Personal Finance

Roth or Traditional IRA: Which Is Better for You?

By Steven LaFleur

Since I started working as a financial advisor I have had so many people ask me the same question, “What is the difference between a Roth IRA and a Traditional IRA?” I am going to lay out the basics below on the differences, but be sure to ask someone for help to make sure you are making the best financial choice for your situation.

To start off with, an IRA is an investment account that is used to grow our investments without the earnings being taxed by the government, so we keep more of our money when we access it in retirement. In regards to a Roth vs. Traditional IRA, it mostly comes down to how much you can contribute, how the accounts are taxed and how much income you earn. (For related reading, see: IRA Contributions: Deductions and Tax Credits.)

Below is a chart comparing a Roth IRA and a Traditional IRA:

Roth IRA Traditional IRA
Is there an income limit? Yes, it depends on your tax status and can change each year No
When do you pay taxes on money you put into the account? When you initially contribute money to the account When you take money out of the account, usually in retirement
What tax rate is used? Your tax rate when you contribute Your tax rate when you take money out
How much money can I contribute to my IRA? $5,500 – this changes year to year and depends on your tax status and age $5,500 – this changes year to year and depends on your tax status and age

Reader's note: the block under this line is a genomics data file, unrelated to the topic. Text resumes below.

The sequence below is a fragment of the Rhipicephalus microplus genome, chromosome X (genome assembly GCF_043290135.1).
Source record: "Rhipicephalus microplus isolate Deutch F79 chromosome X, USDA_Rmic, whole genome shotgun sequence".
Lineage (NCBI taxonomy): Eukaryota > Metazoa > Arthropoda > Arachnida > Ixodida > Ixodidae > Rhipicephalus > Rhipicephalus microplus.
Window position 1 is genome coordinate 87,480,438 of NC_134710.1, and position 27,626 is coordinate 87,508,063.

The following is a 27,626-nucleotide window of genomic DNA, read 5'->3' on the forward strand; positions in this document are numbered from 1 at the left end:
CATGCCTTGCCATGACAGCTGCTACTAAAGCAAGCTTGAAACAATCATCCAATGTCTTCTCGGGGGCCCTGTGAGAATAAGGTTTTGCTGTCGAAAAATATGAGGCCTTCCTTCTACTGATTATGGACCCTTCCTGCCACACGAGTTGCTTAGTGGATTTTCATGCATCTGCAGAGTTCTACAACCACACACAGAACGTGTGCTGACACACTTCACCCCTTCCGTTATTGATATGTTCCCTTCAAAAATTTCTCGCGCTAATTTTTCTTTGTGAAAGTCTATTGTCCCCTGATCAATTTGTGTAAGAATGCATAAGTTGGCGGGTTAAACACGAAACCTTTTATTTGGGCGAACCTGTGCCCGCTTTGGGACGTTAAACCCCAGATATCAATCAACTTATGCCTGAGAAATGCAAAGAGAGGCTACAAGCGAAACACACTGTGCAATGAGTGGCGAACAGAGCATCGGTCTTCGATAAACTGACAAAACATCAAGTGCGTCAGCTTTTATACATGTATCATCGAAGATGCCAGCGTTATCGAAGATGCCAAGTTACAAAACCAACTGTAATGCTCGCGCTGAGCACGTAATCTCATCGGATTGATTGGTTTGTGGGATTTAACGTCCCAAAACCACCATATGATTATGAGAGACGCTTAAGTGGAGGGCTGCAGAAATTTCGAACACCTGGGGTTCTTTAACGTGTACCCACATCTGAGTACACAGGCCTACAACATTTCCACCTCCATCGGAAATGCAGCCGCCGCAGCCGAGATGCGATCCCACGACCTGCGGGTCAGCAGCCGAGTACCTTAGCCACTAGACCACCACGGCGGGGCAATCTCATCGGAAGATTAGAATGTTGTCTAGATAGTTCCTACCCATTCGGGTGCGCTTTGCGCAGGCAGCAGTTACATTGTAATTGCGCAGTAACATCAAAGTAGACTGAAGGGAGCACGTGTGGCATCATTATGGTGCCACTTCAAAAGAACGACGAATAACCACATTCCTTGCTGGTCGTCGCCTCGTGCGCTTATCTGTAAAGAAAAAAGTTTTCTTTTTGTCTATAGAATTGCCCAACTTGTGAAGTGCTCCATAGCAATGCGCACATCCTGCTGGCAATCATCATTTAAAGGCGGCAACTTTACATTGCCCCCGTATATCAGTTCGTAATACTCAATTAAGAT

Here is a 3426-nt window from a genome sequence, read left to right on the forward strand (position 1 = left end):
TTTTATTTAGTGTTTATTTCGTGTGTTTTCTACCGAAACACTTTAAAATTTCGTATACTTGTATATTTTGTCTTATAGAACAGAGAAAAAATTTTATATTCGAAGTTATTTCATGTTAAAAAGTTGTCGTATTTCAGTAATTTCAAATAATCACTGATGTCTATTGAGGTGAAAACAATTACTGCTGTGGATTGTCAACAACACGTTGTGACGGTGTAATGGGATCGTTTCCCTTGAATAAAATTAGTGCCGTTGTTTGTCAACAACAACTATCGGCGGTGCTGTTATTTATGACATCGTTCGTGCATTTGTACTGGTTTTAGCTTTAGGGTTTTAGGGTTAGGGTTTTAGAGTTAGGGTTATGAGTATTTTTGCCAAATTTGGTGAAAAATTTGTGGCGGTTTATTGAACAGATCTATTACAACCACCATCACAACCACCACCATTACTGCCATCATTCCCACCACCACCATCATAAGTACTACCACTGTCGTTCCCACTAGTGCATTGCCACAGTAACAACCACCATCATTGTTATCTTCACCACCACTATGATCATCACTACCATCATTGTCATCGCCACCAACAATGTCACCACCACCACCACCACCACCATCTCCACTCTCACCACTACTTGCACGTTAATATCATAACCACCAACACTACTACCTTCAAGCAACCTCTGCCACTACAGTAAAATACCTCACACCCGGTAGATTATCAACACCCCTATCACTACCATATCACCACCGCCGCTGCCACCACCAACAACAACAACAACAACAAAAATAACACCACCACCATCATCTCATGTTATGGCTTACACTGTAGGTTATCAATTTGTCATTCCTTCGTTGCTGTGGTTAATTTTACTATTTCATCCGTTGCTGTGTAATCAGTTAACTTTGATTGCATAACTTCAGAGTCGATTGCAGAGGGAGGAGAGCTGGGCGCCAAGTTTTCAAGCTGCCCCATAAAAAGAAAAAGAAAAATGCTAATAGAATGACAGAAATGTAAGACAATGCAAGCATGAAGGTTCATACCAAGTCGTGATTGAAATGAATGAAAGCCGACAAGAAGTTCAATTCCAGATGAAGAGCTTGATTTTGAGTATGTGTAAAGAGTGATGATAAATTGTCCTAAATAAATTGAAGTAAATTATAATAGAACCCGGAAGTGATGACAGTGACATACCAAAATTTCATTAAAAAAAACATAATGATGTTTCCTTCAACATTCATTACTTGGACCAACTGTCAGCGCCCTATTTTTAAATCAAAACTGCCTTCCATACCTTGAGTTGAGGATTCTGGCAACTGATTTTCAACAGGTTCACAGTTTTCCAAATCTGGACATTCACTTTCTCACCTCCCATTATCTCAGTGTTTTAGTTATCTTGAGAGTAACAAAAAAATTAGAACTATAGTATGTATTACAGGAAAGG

Can I contribute $5,500 to each account per year? No, you can only contribute a total of $5,500 combined No, you can only contribute a total of $5,500 combined
Are there early withdrawal penalties? Yes, if you take money out before age 59.5 Yes, if you take out money before age 59.5
Is there a cutoff age where I can no longer make contributions? No Yes, age 70.5
Does the government make me take out any money? No Yes, after age 70.5 the IRS will make you take out a certain amount of money per year called a required minimum distribution
Are there ways to take out money before age 59.5 without penalty? Yes, but with only qualified expenses Yes, but with only qualified expenses

In the end, opening an IRA or utilizing your 401(k) through work is a great idea to create passive income in old age so you can live the life you want. Even if you do not want to retire down the road, by saving now and utilizing these tax advantage accounts you are creating wealth for the future that will help in achieving your future goals. (For more from this author, see: 10 Common Habits That Can Increase Wealth.)

This article was originally published on Investopedia.

The views and opinions expressed herein are the views and opinions of the author and do not necessarily reflect those of Nasdaq, Inc.


The views and opinions expressed herein are the views and opinions of the author and do not necessarily reflect those of Nasdaq, Inc.

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